Media Information

Albert René editions

On 1 October 1979, Albert Uderzo launched a new enterprise. Contrary to the belief of all those who thought that no one could carry on the adventures of Asterix after the death of his accomplice and friend Goscinny, he founded his own publishing house and named it after both of them: Albert René.

The Editions Albert René had three aims:

  1. To publish the Asterix the Gaul comic books created by Albert Uderzo since 1980 and re-publish other comic books created with René Goscinny before 1959.
  2. To initiate new projects: launch comic books, films and cartoons, local and international exhibitions
  3. To manage the worldwide rights of the Asterix brand by granting licences for spin-off products and advertising including that of the Parc Asterix.
    On 12 December 2008, Arnaud Nourry, CEO of Hachette Livre, which was to acquire a major stake in Editions Albert René and take ownership in March 2011, announced: “Hachette Livre’s teams are very proud to be entrusted with this mainstay of popular culture, which transcends countries and generations. I have promised Albert Uderzo and Anne Goscinny that Asterix will still be a star 100 years from now.”

International publishing

It is unclear whether Asterix was first translated into Portuguese or German. But one thing is sure; the method of translating has not changed since 1967. The story is translated into the chosen language and then back-translated into a French version.
Any translations that are deemed too approximate or that fail to put across the puns or word play for the names of the characters will not be accepted!
This method is unique: as a speaker of many languages himself, René Goscinny paid particular attention to how the works he had created with Albert Uderzo were adapted into various languages.
It is said that the task was so tough, all the translators have gone bald from tearing their hair out! But the result is worth all the effort!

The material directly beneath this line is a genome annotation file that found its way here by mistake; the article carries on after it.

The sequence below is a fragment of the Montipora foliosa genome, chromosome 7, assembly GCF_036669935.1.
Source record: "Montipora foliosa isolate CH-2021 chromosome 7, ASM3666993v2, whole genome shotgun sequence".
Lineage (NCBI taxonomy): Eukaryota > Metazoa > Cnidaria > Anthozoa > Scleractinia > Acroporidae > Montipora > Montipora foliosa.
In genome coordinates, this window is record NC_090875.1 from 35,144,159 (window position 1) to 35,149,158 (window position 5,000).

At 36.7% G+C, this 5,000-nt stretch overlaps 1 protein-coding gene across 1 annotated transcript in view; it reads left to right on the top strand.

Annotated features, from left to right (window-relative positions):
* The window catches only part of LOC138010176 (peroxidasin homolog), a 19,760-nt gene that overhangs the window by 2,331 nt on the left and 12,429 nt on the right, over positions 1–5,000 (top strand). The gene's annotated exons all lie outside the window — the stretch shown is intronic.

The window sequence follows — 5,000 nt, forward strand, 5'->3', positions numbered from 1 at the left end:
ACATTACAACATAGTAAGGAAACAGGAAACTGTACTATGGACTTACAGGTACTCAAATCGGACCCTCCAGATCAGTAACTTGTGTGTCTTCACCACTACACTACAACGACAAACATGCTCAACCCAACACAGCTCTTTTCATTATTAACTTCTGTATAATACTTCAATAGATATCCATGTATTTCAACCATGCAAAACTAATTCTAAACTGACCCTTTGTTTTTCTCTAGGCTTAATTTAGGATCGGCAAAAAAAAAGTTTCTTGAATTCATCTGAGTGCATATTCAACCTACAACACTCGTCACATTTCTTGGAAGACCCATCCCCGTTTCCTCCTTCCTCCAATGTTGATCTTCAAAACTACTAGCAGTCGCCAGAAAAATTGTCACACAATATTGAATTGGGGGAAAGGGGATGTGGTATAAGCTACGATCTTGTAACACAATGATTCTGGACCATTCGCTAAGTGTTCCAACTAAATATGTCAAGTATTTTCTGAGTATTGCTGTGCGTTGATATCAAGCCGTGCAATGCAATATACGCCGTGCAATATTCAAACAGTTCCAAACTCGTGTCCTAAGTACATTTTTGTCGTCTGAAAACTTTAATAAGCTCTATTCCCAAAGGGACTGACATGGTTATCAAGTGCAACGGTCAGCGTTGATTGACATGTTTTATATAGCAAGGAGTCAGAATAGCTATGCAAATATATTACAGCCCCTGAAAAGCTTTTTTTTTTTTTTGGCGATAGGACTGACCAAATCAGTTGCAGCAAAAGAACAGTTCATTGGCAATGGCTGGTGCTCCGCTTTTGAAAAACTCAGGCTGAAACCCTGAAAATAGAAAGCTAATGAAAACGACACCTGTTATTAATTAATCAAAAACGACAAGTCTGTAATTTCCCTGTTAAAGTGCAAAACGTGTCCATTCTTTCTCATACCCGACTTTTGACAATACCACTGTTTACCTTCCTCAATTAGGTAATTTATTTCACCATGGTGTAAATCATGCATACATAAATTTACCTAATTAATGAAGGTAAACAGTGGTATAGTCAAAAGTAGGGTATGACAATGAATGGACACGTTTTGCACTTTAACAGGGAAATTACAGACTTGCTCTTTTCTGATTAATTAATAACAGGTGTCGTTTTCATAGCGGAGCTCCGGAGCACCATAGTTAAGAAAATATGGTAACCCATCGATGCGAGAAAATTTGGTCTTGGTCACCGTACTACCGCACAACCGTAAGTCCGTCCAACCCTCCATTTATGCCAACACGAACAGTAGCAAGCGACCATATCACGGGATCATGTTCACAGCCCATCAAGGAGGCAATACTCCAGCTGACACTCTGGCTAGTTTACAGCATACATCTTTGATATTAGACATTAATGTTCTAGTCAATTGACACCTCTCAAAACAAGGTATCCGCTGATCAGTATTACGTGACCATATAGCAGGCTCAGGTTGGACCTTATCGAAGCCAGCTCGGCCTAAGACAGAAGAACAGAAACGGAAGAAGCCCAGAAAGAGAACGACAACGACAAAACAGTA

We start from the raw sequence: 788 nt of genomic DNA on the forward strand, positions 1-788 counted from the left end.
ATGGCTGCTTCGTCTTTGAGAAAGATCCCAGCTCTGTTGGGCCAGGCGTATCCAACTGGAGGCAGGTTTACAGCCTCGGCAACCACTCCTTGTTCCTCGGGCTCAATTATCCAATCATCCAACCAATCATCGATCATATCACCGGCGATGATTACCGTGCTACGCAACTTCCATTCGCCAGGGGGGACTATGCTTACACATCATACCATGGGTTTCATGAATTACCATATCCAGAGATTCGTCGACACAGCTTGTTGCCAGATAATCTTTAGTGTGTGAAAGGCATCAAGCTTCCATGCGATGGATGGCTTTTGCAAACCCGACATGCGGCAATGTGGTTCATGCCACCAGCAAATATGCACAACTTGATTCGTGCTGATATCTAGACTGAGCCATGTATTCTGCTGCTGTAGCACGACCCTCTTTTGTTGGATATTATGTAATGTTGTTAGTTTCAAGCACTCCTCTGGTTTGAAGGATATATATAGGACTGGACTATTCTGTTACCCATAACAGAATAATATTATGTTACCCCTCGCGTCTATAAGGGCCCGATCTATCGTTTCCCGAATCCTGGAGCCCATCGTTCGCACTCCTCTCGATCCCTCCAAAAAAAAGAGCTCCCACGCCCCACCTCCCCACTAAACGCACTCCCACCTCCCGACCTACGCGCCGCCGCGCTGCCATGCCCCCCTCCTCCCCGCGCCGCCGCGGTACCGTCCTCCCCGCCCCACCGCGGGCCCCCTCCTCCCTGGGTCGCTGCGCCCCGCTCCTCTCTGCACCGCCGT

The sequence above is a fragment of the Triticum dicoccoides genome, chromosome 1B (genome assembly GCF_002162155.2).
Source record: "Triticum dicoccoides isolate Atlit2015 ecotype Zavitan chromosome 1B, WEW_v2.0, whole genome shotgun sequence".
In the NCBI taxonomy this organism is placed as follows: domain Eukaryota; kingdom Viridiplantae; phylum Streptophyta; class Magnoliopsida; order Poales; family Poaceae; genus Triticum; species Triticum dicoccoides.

In 2011 the comic strip series of the Adventures of Asterix the Gaul appeared in the Guinness Book of Records as the most translated comic strip series in the world! It appears in 107 languages and dialects (not including pirate translations, of course!)

Humour apparently has no borders: Asterix is a pioneer.

Used as a work of reference for making learning Latin easier, it also exists in Urdu in India, as well as in Frisian and Palatine German in Germany… large countries with tiny areas where certain dialects are spoken.

The world of Asterix reaches all over the globe, as far as China!

The best-selling comic book in the world!

France (and French speaking countries): 130 million
Germany (and German speaking countries): 120 million
United Kingdom (and English speaking countries): 23 million
Spain (and Spanish speaking countries): 24 million
Benelux: 19 million
Scandinavia: 12 million
Greece: 7 million
Italy: 5.5 million
Portugal: 5.5 million
Brazil: 3 million
Poland: 1.5 million

Animated Films

Asterix has enjoyed over 40 years of success on the big screen with eight animated films..

Ever since they were young, the two authors had dreamt of becoming their local version of Walt Disney!

In 1974, their dream came true when they created Studios Idefix that were to produce The Twelve Tasks of Asterix before closing down.

2014: A new 3D feature-length film entitled The Land of The Gods produced by M6 Studios.


1968: René Goscinny and Albert Uderzo said: “It would be very difficult to bring our characters to life in flesh and blood. Take Obelix, for example: we would need to find someone measuring 2.5 metres round his middle, we would have to cheat, which would be out of the question!”

1999: First live-action cinema adaptation of the Adventures of Asterix, directed by Claude Zidi. Obelix really exists, Gerard Depardieu is the living proof!
Since then, there have been 4 live action films: 4 worldwide super-productions.

A total of 70 million of views, and translated into more than 50 languages.


For any use of images and or request for additional information about the Gallic universe, please contact Florence Richaud at Editions Albert René.

Florence RICHAUD
Editions Albert René
26 Avenue Victor Hugo
75016 PARIS
+33 (0) 1 45 00 41 41 / +33 (0) 6 32 55 87 12